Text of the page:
Understanding Wellington and toilet paper

Toilet paper has been running out all around the world, with Australian’s genuinely fighting over it in supermarkets – and there has been a big show about it in the news.

This leads to some interesting thought experiments such as:

https://twitter.com/dandolfa/status/1236708527491645440

And yet, here I am in a big Wellington supermarket. It has:

  1. lots of toilet paper,
  2. specials on all the toilet paper!

This doesn’t seem to make sense. If concerns about COVID-19 are driving people to panic buy toilet paper we know that the demand curve has shifted right, and prices should have risen! So what is going on. Lets put our economics hats on and find out 🙂

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Do we need to lower interest rates to battle COVID-19?

There is a lot of talk about a 50bp cut by the RBNZ in a couple of weeks due to COVID-19.  But what does this mean, and why are we cutting interest rates to battle a bad flu?  

In this post I am going to discuss the case for interest rate cuts during a natural disaster, to help to explain what demand shock they are battling and why this cut makes sense. The RBNZ already applied this logic during the Canterbury earthquake in 2011, so it is useful to think about COVID-19 from a similar perspective.

I’d like to thank the people I’ve chatted with about this issue to clarify what is going on – you know who you are, and I appreciate it.  The New Zealand economics community is wonderful!

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GDP forecasters: can we have your confidence intervals please

There are many forecasts of how well, or otherwise, our economy will do over the next year. However, as a rule these forecasts are not very good at providing a candid account of the uncertainty that is present. Most forecasters simply provide a point estimate for what they expect quarterly GDP growth to be in the next quarter or so.

Unfortunately, the margin of error around these forecasts (if revealed) would encompass the possibility of a spectacular boom or a fairly nasty recession.  Let’s have a look at these below.

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Manuscript untitled: Retirement income, tax, and NZ

As many of you know, I have done a lot of work on New Zealand’s retirement and tax systems in the last decade. I have been attracted to this issue because New Zealand has tax and retirement income systems which are now substantially different from those in most high income countries. 

Standard economic theory suggests many of the choices New Zealand has made impose disproportionately large costs on current and future young generations. Of course standard economic theory may be wrong. Nonetheless, when a country adopts a path that is different from standard economic theory and normal international practice, it suggests that the path should be carefully investigated to ensure it is in an appropriate direction.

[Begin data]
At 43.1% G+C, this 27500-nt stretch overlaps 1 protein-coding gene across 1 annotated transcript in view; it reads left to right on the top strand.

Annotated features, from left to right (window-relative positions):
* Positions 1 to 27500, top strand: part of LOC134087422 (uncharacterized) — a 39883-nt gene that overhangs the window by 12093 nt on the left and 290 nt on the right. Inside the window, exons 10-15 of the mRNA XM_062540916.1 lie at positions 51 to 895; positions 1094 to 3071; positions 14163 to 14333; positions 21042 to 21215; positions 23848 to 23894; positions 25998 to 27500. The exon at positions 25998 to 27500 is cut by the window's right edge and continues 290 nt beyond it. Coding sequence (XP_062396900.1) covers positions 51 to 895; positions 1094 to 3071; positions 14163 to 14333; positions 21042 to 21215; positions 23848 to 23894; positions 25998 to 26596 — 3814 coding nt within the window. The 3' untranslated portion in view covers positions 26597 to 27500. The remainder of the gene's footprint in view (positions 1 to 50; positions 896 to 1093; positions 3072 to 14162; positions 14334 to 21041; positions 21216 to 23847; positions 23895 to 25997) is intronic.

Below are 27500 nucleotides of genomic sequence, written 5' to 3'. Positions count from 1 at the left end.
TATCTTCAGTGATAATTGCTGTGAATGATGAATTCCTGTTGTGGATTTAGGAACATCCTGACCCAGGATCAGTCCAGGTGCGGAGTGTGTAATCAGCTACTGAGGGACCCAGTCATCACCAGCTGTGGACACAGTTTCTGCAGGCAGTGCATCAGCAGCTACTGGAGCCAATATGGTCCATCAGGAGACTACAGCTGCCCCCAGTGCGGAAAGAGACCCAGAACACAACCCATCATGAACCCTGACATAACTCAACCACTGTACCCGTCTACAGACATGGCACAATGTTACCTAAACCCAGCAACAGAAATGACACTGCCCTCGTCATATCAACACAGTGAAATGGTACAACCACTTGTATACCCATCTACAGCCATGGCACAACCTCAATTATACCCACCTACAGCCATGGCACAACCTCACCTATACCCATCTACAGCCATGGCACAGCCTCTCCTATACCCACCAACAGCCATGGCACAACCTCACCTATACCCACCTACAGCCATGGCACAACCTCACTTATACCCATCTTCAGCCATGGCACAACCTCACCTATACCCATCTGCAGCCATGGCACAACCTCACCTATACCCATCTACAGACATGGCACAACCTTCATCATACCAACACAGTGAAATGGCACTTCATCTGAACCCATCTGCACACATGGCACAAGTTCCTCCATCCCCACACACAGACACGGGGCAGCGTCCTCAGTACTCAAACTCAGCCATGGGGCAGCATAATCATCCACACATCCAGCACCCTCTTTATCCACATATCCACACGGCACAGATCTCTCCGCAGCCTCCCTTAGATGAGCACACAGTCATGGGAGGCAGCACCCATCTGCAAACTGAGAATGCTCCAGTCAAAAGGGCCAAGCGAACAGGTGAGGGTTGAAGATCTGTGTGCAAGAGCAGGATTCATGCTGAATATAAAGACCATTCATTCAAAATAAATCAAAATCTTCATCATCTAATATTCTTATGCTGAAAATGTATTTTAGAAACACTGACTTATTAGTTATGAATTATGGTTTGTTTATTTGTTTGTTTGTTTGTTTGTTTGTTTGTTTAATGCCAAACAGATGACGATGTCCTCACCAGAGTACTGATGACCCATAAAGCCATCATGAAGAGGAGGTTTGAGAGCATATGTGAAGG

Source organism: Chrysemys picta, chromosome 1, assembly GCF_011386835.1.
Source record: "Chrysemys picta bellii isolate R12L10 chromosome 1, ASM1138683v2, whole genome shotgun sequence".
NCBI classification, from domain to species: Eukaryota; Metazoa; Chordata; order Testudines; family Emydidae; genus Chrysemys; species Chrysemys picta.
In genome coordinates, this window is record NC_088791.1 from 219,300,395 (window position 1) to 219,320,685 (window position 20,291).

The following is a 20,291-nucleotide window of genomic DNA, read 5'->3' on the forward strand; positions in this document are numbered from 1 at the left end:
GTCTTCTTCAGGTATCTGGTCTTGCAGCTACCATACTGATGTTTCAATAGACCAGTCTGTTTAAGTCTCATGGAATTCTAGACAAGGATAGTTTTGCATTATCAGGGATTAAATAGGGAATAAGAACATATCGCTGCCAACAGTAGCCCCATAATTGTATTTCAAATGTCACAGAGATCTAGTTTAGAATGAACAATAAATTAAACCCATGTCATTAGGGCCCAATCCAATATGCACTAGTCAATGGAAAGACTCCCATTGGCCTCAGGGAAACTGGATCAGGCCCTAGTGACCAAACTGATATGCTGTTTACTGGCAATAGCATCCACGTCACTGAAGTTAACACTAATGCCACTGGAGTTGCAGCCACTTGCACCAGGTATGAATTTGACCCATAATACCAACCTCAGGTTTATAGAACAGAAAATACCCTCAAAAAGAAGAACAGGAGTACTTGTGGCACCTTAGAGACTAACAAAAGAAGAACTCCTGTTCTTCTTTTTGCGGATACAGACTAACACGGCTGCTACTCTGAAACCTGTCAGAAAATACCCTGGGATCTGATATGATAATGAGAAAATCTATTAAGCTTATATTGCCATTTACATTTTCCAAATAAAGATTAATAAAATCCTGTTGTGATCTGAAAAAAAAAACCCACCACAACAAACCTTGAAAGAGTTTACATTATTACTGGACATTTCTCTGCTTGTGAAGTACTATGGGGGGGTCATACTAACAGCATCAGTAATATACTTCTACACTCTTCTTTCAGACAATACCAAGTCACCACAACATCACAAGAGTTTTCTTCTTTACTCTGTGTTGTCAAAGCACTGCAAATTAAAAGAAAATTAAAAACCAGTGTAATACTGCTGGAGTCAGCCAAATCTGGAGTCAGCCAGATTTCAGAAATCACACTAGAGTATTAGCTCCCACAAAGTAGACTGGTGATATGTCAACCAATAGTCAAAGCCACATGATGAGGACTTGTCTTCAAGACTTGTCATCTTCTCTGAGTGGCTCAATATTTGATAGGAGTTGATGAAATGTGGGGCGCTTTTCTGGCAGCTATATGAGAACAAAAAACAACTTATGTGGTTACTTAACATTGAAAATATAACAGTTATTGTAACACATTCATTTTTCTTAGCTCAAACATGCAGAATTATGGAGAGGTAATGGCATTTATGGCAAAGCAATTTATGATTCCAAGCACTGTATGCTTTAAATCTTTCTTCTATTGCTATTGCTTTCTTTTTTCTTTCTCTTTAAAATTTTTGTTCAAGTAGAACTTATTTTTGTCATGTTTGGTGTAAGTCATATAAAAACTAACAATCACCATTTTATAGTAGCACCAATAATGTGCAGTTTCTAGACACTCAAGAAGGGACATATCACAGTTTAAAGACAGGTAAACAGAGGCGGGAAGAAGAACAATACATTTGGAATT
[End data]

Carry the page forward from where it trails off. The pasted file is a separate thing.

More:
To this end I am planning to write a monograph, serial fashion. Over the next few weeks i propose to write the thing a few pages at time (in between a very busy lecturing schedule in which I am teaching four courses) and post them on this blog. My thanks to Matt and Gulnara for giving me this opportunity. I am not sure how far I shall get, but all feedback is welcome.

Feedback from younger readers is especially welcome, for reasons that will soon be obvious.

Here is page 1 – the good bits version – or, at the moment, the only bits version.

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Regional NZ’s exposure to China shocks

It was interesting to see Gulnara’s post about the coronavirus and the potential implications for the New Zealand economy yesterday. In it she stated that – if we use SARS to understand any potential shock we need to correct for the way New Zealand’s relationship with China has evolved in the intervening years.

Given this we felt that it would be useful for us to share an article Brad Olsen wrote in February 2019 on regional New Zealand and China (which also helped inform Brad’s recent comments on the coronavirus here) – which may shed some light on this issue. The article can be found here, and is reproduced below.

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The economic impact of the coronavirus in New Zealand

In a recent post I discussed the impact on the broad economy associated with the coronavirus.  However, this is only a starting point for thinking about economic impacts – the next question is how we can understand the composition of the shocks, how we can measure this in real time, and how we can consider the areas where policy is relevant.

This is something I want to discuss here.

In that regard the Spin Off just had a good article talking about economic consequences, and interest.co.nz also had a good piece talking to the bank economists.  Finally, Westpac released a bulletin that discusses what they think is important. This is a complement to their pieces as I want to use the same “demand” and “supply” shock analysis as I did in the prior post to bring some of these concepts out.

What I’m discussing below is how I would look at this sort of crisis in real time as an interested observer – I work in research not policy, so I see this as a chance to open up a dialogue with other interested people in the comments below.  Any insights you have would be richly appreciated.

Furthermore, as I just don’t have the data on hand I would like (again I work in research, not as a forecaster, an investment analyst, or a policy person) I can only talk about what I would use – if anyone has been using this data and can discuss trends it would be great to chat about this in comments!

Note: Thanks to Matt Nolan for discussing this with me, and helping me to get the right data sources for this post.

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